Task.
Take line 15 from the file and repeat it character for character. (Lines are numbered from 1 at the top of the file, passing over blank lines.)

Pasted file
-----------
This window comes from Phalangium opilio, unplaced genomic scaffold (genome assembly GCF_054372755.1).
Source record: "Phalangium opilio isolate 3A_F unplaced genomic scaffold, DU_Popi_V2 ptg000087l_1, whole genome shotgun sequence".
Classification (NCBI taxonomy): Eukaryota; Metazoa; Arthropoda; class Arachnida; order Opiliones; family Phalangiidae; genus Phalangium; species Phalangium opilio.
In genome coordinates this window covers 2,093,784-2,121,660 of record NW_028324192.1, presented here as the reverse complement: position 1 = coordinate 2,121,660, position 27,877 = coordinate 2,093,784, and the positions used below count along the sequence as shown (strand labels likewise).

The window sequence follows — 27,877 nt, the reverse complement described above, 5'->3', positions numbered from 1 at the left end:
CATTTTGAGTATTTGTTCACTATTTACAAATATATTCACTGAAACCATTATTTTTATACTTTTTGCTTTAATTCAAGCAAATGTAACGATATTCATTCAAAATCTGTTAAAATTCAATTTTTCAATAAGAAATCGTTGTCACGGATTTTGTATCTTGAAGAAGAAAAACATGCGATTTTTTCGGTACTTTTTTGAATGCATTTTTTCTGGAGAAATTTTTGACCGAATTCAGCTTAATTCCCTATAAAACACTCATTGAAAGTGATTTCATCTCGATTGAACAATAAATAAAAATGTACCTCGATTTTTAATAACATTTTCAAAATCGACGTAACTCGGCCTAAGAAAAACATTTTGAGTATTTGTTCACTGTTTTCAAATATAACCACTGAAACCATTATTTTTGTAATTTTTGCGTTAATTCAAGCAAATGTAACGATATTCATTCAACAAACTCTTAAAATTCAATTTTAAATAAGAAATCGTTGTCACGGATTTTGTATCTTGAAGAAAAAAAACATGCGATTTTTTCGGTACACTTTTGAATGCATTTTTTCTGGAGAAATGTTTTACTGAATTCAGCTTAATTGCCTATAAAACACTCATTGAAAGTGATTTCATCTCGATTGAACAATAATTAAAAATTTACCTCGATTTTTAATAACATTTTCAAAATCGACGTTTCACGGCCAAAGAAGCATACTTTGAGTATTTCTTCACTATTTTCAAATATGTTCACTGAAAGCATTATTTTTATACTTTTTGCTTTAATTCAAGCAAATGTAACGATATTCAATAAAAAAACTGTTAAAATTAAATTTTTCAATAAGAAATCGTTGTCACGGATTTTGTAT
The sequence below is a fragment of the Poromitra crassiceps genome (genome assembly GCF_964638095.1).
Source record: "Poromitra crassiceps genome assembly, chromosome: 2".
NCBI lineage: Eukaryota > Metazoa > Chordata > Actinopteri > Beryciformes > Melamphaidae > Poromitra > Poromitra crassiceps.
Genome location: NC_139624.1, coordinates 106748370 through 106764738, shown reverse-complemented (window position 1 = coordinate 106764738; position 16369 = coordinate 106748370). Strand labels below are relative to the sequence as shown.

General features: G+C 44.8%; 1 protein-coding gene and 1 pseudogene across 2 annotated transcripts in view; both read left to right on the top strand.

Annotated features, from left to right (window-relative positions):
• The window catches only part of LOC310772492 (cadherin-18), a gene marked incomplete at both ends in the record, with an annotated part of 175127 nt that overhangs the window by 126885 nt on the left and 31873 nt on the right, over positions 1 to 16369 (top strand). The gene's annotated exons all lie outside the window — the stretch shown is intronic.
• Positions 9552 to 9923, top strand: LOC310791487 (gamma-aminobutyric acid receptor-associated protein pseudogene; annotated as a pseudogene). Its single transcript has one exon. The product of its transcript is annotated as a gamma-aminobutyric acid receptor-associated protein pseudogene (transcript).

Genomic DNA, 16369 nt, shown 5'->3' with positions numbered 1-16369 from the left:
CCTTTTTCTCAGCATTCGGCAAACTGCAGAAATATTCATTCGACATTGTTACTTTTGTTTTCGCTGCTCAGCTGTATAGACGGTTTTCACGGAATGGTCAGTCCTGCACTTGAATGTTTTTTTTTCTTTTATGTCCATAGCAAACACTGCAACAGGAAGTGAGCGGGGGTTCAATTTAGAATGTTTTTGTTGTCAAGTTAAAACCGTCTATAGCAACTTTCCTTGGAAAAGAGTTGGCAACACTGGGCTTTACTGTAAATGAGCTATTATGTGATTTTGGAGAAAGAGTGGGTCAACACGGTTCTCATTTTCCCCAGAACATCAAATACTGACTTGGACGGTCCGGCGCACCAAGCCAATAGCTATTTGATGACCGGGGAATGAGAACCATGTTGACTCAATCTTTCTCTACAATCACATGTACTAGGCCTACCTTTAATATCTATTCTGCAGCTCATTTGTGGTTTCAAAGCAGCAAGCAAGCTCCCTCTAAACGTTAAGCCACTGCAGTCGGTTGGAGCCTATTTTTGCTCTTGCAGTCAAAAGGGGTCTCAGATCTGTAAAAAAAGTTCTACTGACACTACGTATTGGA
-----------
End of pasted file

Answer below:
Genomic DNA, 16369 nt, shown 5'->3' with positions numbered 1-16369 from the left: